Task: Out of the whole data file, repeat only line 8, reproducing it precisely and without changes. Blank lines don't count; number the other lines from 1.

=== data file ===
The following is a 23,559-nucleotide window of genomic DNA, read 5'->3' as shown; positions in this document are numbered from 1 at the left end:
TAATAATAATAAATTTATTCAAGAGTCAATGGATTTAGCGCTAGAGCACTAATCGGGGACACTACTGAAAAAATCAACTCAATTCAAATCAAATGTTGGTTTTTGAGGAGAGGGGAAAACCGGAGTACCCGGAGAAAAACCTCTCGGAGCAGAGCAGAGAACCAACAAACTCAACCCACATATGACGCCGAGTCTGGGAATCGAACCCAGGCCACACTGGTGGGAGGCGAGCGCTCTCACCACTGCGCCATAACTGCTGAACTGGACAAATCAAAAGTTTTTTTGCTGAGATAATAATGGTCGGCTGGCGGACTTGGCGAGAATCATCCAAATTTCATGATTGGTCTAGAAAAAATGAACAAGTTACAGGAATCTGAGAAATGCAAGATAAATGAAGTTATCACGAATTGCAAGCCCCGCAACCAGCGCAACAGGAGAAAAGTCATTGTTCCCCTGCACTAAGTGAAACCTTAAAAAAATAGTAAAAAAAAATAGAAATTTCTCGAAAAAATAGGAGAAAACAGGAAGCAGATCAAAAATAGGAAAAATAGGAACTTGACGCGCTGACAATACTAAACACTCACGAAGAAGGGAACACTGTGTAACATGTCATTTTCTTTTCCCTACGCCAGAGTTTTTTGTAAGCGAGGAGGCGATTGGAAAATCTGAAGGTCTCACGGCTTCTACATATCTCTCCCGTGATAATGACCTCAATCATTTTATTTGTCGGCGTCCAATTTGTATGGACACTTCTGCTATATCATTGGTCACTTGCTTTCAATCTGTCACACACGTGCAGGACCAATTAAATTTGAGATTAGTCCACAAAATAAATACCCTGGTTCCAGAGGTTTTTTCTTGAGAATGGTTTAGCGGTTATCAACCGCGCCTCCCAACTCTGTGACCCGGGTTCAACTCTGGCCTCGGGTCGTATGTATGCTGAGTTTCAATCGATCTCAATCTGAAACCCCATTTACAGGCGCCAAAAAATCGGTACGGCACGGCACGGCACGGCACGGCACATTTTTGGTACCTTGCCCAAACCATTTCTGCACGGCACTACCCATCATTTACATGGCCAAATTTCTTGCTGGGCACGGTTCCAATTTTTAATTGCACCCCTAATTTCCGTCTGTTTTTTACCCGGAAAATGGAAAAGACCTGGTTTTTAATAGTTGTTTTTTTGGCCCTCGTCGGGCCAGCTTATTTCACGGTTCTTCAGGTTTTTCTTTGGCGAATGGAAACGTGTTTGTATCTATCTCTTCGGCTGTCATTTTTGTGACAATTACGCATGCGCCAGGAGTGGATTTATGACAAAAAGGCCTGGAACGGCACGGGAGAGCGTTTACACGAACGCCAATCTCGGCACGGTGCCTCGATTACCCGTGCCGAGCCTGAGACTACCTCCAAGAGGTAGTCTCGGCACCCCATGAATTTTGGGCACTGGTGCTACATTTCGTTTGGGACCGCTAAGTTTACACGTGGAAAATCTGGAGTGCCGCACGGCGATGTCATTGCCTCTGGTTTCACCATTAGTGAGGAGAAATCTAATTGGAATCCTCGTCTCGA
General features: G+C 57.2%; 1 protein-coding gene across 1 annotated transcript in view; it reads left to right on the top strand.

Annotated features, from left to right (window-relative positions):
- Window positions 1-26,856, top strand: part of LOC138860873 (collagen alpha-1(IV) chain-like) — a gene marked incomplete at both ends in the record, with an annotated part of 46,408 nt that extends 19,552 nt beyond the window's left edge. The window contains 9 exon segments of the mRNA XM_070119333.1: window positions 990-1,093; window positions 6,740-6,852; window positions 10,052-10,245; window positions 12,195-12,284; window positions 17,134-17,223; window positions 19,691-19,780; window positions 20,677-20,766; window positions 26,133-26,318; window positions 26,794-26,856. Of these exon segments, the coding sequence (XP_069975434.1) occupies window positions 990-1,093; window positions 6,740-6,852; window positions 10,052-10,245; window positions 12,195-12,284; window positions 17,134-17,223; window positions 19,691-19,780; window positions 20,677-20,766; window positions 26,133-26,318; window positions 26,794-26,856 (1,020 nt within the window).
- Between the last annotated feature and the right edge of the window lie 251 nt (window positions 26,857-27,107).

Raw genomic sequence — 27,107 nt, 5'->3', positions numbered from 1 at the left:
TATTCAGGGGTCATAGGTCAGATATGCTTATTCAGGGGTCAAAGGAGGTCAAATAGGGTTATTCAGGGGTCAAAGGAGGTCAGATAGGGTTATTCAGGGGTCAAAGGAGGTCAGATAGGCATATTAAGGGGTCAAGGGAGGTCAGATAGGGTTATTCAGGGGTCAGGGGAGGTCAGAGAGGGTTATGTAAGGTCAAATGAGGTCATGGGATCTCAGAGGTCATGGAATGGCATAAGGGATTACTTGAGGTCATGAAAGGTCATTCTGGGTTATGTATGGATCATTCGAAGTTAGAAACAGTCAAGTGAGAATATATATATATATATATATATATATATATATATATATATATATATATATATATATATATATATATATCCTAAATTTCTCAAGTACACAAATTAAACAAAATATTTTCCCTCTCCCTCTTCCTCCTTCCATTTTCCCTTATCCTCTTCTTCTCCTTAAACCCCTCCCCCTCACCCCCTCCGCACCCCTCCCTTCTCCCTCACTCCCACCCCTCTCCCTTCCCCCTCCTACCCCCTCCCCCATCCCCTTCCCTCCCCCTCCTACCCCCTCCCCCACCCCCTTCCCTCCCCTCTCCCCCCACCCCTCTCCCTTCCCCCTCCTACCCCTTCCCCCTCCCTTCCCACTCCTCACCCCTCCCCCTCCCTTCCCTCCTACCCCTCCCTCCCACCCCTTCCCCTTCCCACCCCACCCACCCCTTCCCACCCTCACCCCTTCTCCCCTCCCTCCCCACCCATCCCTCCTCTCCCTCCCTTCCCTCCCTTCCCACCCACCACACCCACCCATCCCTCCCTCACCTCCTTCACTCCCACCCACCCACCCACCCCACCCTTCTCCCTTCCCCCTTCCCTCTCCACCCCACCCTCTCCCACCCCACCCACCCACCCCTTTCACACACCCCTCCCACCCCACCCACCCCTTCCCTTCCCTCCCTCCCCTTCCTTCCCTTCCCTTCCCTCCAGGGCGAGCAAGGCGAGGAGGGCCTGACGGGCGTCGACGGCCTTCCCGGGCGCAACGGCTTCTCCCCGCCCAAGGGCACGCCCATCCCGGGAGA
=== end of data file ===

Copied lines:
TATTCAGGGGTCATAGGTCAGATATGCTTATTCAGGGGTCAAAGGAGGTCAAATAGGGTTATTCAGGGGTCAAAGGAGGTCAGATAGGGTTATTCAGGGGTCAAAGGAGGTCAGATAGGCATATTAAGGGGTCAAGGGAGGTCAGATAGGGTTATTCAGGGGTCAGGGGAGGTCAGAGAGGGTTATGTAAGGTCAAATGAGGTCATGGGATCTCAGAGGTCATGGAATGGCATAAGGGATTACTTGAGGTCATGAAAGGTCATTCTGGGTTATGTATGGATCATTCGAAGTTAGAAACAGTCAAGTGAGAATATATATATATATATATATATATATATATATATATATATATATATATATATATATATATATATATATCCTAAATTTCTCAAGTACACAAATTAAACAAAATATTTTCCCTCTCCCTCTTCCTCCTTCCATTTTCCCTTATCCTCTTCTTCTCCTTAAACCCCTCCCCCTCACCCCCTCCGCACCCCTCCCTTCTCCCTCACTCCCACCCCTCTCCCTTCCCCCTCCTACCCCCTCCCCCATCCCCTTCCCTCCCCCTCCTACCCCCTCCCCCACCCCCTTCCCTCCCCTCTCCCCCCACCCCTCTCCCTTCCCCCTCCTACCCCTTCCCCCTCCCTTCCCACTCCTCACCCCTCCCCCTCCCTTCCCTCCTACCCCTCCCTCCCACCCCTTCCCCTTCCCACCCCACCCACCCCTTCCCACCCTCACCCCTTCTCCCCTCCCTCCCCACCCATCCCTCCTCTCCCTCCCTTCCCTCCCTTCCCACCCACCACACCCACCCATCCCTCCCTCACCTCCTTCACTCCCACCCACCCACCCACCCCACCCTTCTCCCTTCCCCCTTCCCTCTCCACCCCACCCTCTCCCACCCCACCCACCCACCCCTTTCACACACCCCTCCCACCCCACCCACCCCTTCCCTTCCCTCCCTCCCCTTCCTTCCCTTCCCTTCCCTCCAGGGCGAGCAAGGCGAGGAGGGCCTGACGGGCGTCGACGGCCTTCCCGGGCGCAACGGCTTCTCCCCGCCCAAGGGCACGCCCATCCCGGGAGA